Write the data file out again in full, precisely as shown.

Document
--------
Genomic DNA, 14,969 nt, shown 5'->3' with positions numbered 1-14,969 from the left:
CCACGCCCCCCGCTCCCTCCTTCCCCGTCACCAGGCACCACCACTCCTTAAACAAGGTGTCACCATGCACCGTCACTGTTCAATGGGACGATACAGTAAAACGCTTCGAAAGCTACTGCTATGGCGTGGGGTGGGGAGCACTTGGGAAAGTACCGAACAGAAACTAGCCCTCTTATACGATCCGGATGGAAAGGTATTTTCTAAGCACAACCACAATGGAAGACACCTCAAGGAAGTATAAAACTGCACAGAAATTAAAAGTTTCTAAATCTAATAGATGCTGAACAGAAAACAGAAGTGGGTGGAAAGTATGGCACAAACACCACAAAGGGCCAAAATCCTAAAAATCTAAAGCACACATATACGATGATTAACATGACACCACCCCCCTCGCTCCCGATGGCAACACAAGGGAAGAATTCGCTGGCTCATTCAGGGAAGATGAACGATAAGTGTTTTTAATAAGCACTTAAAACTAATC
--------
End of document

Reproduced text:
Genomic DNA, 14,969 nt, shown 5'->3' with positions numbered 1-14,969 from the left:
CCACGCCCCCCGCTCCCTCCTTCCCCGTCACCAGGCACCACCACTCCTTAAACAAGGTGTCACCATGCACCGTCACTGTTCAATGGGACGATACAGTAAAACGCTTCGAAAGCTACTGCTATGGCGTGGGGTGGGGAGCACTTGGGAAAGTACCGAACAGAAACTAGCCCTCTTATACGATCCGGATGGAAAGGTATTTTCTAAGCACAACCACAATGGAAGACACCTCAAGGAAGTATAAAACTGCACAGAAATTAAAAGTTTCTAAATCTAATAGATGCTGAACAGAAAACAGAAGTGGGTGGAAAGTATGGCACAAACACCACAAAGGGCCAAAATCCTAAAAATCTAAAGCACACATATACGATGATTAACATGACACCACCCCCCTCGCTCCCGATGGCAACACAAGGGAAGAATTCGCTGGCTCATTCAGGGAAGATGAACGATAAGTGTTTTTAATAAGCACTTAAAACTAATC